Tora also knows about divorce and not just because she has counseled many stepfamilies. As a therapist who is also divorced, there is so much more wisdom she has about marriage now. “I’ve learned so much through [the divorce] process,” Tora adds. “If I knew back then what I know now, would I want to go back? Absolutely not,” Tora answers. “My life now is so much better. My husband and I now are more compatible. I love my life.”

conflict resolution, therapist, grievance, marriage, empathy, healthy relationshipResolve conflict efficiently

Communication is a key skill we can all agree is critical in marriage. Exercising attentive listening to understand and be empathetic rather than just responding to defend a position or action will go a long way. I’ve learned these tools and can even apply them in any relationship, personal or professional. Recently, I have learned that we must also have the ability to resolve conflicts. According to Tora, the lack of this skill is the biggest predictor of divorce. Communication is not just for getting along or listening, she explains. “When there is conflict, can a couple communicate and resolve it?”

If a couple has the ability to work through their problems, they reduce the chances of being part of the 40 percent who end up in divorce yearly in America.

Rachel agrees. “If you don’t have the ability to air and resolve grievances, you are really in trouble.” So often, Rachel says, they swallow their feelings and don’t say anything and then suddenly there’s an explosion. What’s the takeaway? Create a space to resolve the problems in a safe manner.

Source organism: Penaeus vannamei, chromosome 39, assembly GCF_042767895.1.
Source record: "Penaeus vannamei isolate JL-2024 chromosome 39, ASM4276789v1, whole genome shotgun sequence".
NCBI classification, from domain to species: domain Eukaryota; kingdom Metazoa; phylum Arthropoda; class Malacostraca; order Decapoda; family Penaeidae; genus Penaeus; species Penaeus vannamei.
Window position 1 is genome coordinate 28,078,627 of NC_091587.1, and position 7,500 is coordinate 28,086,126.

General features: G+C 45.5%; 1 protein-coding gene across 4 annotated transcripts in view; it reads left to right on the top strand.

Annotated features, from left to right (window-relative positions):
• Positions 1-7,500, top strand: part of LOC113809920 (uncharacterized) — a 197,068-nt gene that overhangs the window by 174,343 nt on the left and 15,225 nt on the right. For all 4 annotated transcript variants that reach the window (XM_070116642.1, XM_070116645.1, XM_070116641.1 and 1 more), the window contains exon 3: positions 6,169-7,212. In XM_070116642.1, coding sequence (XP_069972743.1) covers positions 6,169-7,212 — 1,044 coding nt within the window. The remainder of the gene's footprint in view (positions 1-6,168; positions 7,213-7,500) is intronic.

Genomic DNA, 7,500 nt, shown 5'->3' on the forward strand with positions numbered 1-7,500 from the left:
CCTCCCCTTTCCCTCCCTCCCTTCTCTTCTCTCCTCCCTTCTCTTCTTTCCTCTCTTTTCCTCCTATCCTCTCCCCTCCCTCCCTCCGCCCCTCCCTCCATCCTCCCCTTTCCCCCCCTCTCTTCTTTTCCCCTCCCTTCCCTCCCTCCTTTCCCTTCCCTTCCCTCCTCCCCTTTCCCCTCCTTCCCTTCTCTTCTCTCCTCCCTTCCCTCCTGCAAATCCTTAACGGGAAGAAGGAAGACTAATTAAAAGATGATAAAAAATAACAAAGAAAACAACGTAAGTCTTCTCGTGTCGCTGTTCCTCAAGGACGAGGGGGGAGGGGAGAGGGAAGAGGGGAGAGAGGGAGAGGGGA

“Be efficient, not dramatic. Fight fair and stick to the issue that’s in front of you,” says Rachel. “See your partner’s goodness. This person has a positive motivation.” We must tell ourselves this person loves me and I can come to that person safely with my feelings. I understand that person does not want to hurt me.

Forgive to repair

Having a commitment to listening, taking in the feedback and feelings, and repairing what is the underlying concern will help nurture a healthy relationship, suggests Rachel. Taking these actions, one grievance at a time, will get your relationship further along on the right track. By doing this, we are creating a viewpoint of understanding, compassion, empathy, and sympathy. It creates the space to forgive our partners and repair the hurt.

To forgive means to stop feeling angry or resentful toward someone for an offense, flaw, or mistake. The act of forgiveness is a change in feelings and attitude toward an offense taken by someone who has hurt you. So how can we look at forgiveness?